I had a bad dream last week. When I told my son about it, he said, “Let me guess. Did you dream about a dam blowing up in Ukraine? Or about smoke from forest fires filling the sky?”
Who needs bad dreams with all the bad things that are actually happening?
My grandmother — one of the saintliest people I’ve ever known — used to say, “I can’t imagine things getting much worse. Jesus must be coming back soon.” I chuckle when I think of her words because things indeed seem to have gotten much worse. Ideas that would have shocked my grandmother in the 1970s have now become widely accepted and celebrated — sometimes even enforced — in culture even the church.
Maybe it’s the news, which emphasizes the bad. Maybe it’s some of the trends that seem so worrying. Perhaps it’s the theological slippage that is so visible among some, or the trends that show movement away from key markers of orthodoxy and obedience. It could be some of the scandals, the nastiness of social media, and in general the sense that evangelicalism isn’t as healthy as it should be.
And then there are the societal trends: increasing polarization, an aggressive push to more extreme views on both sides and the sense that the societal fabric is ripping. My grandmother lived through tumultuous times, but I think she would agree that these times aren’t much different.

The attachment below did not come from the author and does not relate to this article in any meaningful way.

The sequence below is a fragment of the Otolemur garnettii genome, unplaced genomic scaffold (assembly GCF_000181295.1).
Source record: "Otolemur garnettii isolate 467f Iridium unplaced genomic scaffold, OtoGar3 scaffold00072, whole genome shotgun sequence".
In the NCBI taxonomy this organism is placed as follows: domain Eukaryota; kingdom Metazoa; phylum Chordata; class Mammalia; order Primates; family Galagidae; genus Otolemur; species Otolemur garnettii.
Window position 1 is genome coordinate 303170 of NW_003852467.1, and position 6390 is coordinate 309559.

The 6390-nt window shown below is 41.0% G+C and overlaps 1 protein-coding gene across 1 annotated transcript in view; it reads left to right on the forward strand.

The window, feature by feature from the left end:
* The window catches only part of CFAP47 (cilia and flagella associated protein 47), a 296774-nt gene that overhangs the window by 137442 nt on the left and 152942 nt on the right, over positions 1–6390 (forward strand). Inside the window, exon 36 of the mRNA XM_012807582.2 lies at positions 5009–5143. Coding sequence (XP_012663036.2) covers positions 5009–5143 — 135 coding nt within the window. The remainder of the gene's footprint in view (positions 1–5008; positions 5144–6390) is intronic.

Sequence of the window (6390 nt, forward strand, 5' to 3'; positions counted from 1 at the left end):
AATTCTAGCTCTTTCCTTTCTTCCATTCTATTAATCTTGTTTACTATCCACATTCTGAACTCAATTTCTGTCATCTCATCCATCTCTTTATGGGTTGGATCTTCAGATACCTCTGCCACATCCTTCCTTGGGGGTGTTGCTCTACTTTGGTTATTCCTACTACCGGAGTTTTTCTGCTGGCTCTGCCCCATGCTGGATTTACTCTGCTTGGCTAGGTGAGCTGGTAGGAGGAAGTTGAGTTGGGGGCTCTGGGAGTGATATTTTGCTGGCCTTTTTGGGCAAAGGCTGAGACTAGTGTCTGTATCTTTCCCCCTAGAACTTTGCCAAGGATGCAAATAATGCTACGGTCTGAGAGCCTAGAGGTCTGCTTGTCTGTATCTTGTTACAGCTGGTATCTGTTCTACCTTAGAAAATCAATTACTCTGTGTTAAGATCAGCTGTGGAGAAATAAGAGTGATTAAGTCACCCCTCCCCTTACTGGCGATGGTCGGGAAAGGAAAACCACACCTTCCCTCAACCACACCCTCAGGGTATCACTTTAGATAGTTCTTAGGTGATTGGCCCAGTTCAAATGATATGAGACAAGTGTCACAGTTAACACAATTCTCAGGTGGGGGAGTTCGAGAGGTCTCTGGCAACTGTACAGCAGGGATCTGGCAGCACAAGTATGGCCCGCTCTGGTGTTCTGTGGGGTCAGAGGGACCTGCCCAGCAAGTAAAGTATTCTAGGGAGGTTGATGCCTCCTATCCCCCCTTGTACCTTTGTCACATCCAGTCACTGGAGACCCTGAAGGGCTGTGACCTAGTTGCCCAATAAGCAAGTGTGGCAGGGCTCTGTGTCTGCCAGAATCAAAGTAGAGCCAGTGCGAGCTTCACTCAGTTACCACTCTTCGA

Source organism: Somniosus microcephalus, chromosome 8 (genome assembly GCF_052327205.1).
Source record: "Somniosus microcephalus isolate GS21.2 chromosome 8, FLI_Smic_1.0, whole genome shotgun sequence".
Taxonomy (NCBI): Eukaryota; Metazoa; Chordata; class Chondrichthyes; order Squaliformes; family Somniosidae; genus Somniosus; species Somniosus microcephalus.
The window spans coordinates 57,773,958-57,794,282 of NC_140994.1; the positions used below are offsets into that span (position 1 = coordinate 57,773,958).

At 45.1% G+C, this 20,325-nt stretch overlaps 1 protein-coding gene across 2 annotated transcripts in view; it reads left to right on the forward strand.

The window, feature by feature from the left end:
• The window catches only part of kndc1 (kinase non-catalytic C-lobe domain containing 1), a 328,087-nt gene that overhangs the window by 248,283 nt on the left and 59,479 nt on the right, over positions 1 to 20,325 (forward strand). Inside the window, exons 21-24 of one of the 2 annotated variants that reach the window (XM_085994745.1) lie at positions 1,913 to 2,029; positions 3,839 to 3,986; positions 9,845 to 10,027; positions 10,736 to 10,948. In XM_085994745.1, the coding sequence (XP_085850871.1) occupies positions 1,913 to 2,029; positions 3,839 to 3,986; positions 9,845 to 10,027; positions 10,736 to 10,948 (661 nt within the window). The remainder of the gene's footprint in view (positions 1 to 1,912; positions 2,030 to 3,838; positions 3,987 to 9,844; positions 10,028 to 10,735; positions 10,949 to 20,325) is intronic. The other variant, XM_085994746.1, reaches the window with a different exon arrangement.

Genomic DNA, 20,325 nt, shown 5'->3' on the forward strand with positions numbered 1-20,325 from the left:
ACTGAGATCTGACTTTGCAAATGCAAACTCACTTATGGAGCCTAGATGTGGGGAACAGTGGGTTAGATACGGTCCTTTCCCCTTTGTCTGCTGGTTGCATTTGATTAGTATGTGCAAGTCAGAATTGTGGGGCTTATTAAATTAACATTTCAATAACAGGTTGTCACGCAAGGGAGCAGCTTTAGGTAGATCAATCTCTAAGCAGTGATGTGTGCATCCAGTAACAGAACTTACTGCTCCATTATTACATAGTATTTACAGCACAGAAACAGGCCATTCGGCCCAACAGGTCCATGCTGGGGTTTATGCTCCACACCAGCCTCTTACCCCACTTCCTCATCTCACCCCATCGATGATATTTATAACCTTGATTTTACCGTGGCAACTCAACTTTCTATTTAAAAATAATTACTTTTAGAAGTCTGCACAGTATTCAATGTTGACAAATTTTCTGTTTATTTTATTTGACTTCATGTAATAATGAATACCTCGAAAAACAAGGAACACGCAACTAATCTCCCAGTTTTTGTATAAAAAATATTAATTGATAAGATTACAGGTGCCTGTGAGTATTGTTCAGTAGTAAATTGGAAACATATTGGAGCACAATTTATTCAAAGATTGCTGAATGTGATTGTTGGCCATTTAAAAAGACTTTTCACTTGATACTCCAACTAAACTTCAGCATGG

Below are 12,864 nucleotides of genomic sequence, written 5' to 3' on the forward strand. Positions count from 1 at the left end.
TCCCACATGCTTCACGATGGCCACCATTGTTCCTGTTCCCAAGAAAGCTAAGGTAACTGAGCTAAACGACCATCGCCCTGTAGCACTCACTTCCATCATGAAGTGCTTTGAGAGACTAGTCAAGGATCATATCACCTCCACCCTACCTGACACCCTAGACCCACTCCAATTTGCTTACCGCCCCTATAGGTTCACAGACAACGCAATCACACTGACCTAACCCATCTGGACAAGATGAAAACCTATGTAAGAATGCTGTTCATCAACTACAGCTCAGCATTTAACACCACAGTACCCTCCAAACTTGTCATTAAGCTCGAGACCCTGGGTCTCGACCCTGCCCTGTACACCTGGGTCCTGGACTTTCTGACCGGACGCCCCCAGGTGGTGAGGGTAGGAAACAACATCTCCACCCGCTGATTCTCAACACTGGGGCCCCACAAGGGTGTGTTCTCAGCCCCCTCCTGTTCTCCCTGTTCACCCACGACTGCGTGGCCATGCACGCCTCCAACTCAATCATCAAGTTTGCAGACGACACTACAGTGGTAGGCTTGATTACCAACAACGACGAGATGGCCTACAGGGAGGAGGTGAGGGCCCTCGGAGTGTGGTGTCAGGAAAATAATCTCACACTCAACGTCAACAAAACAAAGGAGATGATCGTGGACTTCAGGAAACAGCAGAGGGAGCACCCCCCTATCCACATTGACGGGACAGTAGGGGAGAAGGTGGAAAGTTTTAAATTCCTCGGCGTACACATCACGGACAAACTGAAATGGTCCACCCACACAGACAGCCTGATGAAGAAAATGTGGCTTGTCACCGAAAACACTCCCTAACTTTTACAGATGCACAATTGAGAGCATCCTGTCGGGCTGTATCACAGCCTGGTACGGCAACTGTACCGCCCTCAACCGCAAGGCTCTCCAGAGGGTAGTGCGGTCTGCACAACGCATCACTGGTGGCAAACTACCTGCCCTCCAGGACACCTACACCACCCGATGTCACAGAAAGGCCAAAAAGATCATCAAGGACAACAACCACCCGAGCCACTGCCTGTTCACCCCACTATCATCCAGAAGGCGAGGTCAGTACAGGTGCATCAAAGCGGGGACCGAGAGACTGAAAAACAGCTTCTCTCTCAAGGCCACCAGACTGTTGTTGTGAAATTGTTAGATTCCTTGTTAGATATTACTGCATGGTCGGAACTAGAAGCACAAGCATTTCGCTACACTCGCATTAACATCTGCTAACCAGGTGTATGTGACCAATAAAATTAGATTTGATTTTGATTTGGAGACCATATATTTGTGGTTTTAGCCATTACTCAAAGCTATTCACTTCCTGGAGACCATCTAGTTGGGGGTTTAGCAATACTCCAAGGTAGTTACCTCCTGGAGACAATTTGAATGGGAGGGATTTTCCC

Sometimes I think things can’t get much worse, and that the pendulum will swing the other way. In other words, I’m hoping for a course correction. Just last week I told a friend, “Things can’t get much worse before people start to push back.” But I’m not so sure that I’m right.
I’m working through Judges right now. Judges starts bad and gets progressively worse. Just when you think that things can’t possibly deteriorate, they do. By the end of Judges, it’s hard to feel anything but depressed.
And then you turn the page to Ruth, a story that takes place in the time of the Judges. Things are bad, but God is still at work. He’s working through seemingly random circumstances — even negative ones — to carry out his plan. He still has righteous people like Boaz. God still shows his covenant love to his people even in the worst times.
These are challenging times. It’s easy to get depressed about the condition of the world, and it’s right to cry out to God for mercy. If Judges teaches us anything, it teaches us that there’s no bottom to how bad things can get.
That’s why I’m glad we have Ruth. In the middle of the worst of times, God is still at work. Even in dark times, God still has his people. We need the painful realism of Judges along with the assurance of God’s continued faithfulness in the story of Ruth.
True, things are bad, and they might get worse. But God is still at work, and we can still live to honor him even in times like this.